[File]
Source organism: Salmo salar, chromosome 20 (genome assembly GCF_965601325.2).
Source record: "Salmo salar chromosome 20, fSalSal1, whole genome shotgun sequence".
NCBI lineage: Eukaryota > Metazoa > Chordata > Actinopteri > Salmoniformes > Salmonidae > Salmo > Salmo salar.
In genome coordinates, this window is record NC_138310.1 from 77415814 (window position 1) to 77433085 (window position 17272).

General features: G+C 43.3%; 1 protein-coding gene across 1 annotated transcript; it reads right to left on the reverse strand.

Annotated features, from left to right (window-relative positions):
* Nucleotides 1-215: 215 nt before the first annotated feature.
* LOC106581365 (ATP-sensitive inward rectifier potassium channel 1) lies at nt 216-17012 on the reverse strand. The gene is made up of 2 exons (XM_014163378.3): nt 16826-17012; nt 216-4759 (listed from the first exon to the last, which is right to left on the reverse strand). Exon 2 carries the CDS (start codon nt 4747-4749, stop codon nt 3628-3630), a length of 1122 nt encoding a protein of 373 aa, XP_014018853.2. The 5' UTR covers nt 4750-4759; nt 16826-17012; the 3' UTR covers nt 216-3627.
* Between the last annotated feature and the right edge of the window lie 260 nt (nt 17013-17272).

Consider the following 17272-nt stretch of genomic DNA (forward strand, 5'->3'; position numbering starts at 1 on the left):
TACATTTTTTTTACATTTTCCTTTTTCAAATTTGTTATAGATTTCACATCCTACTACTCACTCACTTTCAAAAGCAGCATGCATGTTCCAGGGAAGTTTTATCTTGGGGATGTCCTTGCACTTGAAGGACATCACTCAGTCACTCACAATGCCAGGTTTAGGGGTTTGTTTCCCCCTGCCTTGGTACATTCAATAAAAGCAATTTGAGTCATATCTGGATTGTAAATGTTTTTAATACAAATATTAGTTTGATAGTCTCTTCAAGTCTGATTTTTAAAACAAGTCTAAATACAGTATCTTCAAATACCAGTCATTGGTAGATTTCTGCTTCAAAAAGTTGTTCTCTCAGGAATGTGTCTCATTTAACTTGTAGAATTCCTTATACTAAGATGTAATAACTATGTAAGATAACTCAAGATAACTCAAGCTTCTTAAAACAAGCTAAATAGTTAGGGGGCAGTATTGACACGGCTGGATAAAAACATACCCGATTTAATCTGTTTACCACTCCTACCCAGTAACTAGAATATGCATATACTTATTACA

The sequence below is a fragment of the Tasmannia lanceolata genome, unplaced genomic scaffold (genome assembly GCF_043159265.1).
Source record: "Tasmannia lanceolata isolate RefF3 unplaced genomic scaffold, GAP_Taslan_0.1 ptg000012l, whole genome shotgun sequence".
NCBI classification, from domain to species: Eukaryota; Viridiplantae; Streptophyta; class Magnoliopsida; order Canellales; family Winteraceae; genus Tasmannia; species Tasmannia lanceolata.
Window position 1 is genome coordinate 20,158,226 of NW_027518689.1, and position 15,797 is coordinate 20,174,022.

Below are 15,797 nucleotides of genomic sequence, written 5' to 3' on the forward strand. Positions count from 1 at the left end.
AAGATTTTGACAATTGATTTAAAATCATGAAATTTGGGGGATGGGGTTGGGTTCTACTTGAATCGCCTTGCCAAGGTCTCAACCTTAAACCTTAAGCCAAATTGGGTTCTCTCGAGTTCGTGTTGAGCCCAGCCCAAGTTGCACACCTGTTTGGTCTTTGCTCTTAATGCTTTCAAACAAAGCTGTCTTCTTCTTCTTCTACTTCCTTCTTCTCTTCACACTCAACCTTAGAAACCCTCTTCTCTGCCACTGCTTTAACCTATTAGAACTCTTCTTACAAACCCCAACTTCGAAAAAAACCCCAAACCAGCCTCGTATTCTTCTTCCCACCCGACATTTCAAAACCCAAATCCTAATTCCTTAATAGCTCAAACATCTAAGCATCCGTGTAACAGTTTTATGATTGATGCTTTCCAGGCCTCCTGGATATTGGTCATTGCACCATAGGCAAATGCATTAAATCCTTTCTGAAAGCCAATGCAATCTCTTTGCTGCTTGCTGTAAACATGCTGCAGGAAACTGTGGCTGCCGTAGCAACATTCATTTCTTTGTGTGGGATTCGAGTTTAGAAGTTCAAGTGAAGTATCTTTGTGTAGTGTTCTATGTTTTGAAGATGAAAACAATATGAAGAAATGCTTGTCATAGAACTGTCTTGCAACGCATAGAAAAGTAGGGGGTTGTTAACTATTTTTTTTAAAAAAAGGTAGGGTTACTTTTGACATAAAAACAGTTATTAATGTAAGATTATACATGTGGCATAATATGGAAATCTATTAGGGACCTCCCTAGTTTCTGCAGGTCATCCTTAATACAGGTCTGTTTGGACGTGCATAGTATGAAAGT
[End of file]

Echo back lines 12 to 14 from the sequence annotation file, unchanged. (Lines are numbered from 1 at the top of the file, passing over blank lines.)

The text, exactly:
The sequence below is a fragment of the Tasmannia lanceolata genome, unplaced genomic scaffold (genome assembly GCF_043159265.1).
Source record: "Tasmannia lanceolata isolate RefF3 unplaced genomic scaffold, GAP_Taslan_0.1 ptg000012l, whole genome shotgun sequence".
NCBI classification, from domain to species: Eukaryota; Viridiplantae; Streptophyta; class Magnoliopsida; order Canellales; family Winteraceae; genus Tasmannia; species Tasmannia lanceolata.